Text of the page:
In the past, serpentine was known for its close association with gold in addition to its beauty. While there were some efforts to remove it as the state rock in 2009, owing to the inclusion of chrysotile fibers in many samples, it appears to have remained in place for the moment. Serpentine in NorCal ranges from crumbly bits of green-ish stone to the so-called “noble serpentine” which is translucent and almost matches the beauty of jade.

Serpentine can be found in many waterways across the state but the best pieces often come from Trinity County near the Trinity River.  

4. Rhodonite


Rhodonite is a pink and black stone that’s prized by lapidaries. It shouldn’t be confused with the similarly named rhodochrosite, which is a separate mineral. Rhodonite is usually a massive stone, meaning its comprised of interlocking smaller crystals, and when a flat surface appears it will be pink and red with lines of black and dark grey. The black coloration occurs from the intermixing of manganese oxides with the pink minerals that make up the rest of the stone.

Rhodonite is far from a pure mineral. Indeed, the visual interest that it produces in most cases is due to the intermixture of several minerals. It’s often worked as an ornamental stone but doesn’t have a long history of use in that way. Instead, it’s appeared only more recently as the world of rocks and minerals has gotten wider and deeper.

Rhodonite from Northern California often comes from manganese claims, and it’s spread out across a large part of the state. This place produces some great samples of the minerals, often with minimal black coloration although it lacks the larger crystals of variants like fowlerite. Waterways near these areas also contain the rock in various amounts.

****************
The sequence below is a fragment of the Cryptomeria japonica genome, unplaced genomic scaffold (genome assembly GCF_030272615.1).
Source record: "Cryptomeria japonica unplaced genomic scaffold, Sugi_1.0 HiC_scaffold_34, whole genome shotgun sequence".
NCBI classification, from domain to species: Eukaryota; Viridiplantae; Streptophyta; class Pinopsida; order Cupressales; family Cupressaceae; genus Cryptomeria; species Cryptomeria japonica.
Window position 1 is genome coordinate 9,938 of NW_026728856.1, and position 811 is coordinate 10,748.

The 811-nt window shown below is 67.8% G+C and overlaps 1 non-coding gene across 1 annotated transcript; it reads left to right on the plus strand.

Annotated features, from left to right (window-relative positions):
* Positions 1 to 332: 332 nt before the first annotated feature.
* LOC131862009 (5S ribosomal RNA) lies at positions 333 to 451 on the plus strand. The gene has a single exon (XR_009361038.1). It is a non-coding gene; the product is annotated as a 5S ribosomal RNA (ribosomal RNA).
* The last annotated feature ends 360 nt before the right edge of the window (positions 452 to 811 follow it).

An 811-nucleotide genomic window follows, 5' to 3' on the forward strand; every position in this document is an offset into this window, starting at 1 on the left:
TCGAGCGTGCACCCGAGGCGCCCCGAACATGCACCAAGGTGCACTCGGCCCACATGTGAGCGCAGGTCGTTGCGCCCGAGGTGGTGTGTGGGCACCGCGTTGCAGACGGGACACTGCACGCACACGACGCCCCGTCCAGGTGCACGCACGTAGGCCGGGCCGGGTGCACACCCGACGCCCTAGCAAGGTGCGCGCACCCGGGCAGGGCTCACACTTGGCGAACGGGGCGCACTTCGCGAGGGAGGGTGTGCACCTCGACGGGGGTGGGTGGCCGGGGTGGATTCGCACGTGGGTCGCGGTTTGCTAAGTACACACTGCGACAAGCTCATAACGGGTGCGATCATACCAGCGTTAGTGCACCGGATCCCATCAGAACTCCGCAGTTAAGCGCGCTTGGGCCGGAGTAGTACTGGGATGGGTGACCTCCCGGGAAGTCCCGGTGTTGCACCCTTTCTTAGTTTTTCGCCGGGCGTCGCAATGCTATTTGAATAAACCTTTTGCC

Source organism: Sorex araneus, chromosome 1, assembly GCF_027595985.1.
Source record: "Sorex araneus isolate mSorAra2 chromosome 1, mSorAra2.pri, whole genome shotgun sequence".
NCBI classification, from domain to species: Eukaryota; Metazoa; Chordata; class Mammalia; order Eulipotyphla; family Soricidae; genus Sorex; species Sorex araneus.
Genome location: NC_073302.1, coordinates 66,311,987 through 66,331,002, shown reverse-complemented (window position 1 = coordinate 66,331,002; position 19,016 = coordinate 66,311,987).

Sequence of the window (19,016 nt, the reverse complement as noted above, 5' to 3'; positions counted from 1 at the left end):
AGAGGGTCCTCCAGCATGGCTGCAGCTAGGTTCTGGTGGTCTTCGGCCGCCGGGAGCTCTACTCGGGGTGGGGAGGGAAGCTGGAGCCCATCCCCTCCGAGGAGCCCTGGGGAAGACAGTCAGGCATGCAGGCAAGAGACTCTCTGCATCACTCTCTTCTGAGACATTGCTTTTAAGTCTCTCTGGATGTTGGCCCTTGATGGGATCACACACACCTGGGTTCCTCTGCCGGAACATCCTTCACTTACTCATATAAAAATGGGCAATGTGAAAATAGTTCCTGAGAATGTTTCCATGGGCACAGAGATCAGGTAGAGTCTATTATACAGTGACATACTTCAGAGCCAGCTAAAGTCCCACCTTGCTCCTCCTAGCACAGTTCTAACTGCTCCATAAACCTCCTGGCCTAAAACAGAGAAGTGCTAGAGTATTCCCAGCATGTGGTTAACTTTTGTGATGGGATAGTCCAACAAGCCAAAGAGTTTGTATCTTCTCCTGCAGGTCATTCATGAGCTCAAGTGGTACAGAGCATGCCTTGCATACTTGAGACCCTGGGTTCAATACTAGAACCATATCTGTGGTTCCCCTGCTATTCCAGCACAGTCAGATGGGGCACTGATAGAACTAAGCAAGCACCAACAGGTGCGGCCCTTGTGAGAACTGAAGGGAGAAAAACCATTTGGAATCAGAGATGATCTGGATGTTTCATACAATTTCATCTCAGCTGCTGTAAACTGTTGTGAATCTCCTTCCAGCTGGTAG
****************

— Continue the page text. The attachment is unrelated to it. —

Those interested in looking for some would do well to take a look around the various manganese claims Southeast of Eureka and in Trinity County. Just make sure you’re legally allowed to collect before heading out.

5. Gold


Gold is one of the most important elements in human history, and it’s also an important part of the history of the Sunshine State. The California Gold Rush brought thousands of people on a long and arduous journey across the United States in a time when such a distance was almost unimaginable. And it all started with the allure of glittering yellow metal in the Sierra Nevadas.

The gold industry in California remains to this day. There are thousands of active claims and a few hundred mines dedicated to pulling it from the Earth. California hosts many of the richest lodes in the US, and traces of them are spread through almost every creek and stream in the state to one degree or another.

Read More: 5 Of The Largest Gold Nuggets Ever Found

Northern California is particularly rich in gold, even compared to the Southern portion of the state. The geological occurrences necessary for gold to be brought to the surface have occurred across a huge part of the landmass, and enormous lodes have been found in may locations here. A hobbyist prospector with an afternoon to kill should be able to find gold in thousands of different locations across the state, although the chances of striking it rich are very low.

Since access to commercial gold mines is restricted, your best bet is to try panning streams and rivers near the foot of the Sierra Nevada mountain range. This area continues to yield some surprises for prospectors, but anyone looking to get their feet wet with prospecting would be well served in many other places in California.

6. Cassiterite


Cassiterite is an oxidized tin mineral and the primary ore of the metal. It’s remained that way for much of human history, although it’s not uncommon for better crystals to be used as mineral samples instead of being sent to the smelter. Cassiterite is generally in the form of a black crystal embedded in igneous rocks, but it also forms into larger botryoidal masses and crystals that can be found on their own.

While the vast majority of cassiterite is an opaque, black material that’s not always the case. Particularly fine specimens can be transparent and have a smoky grey color or even yellow-orange. These specimens are vanishingly rare, but are sometimes cut into gemstones. Unlike most crystalline ore gemstones, cassiterite is actually hard enough to be used in most pieces of jewelry and doesn’t need to simply be kept in a case by a collector.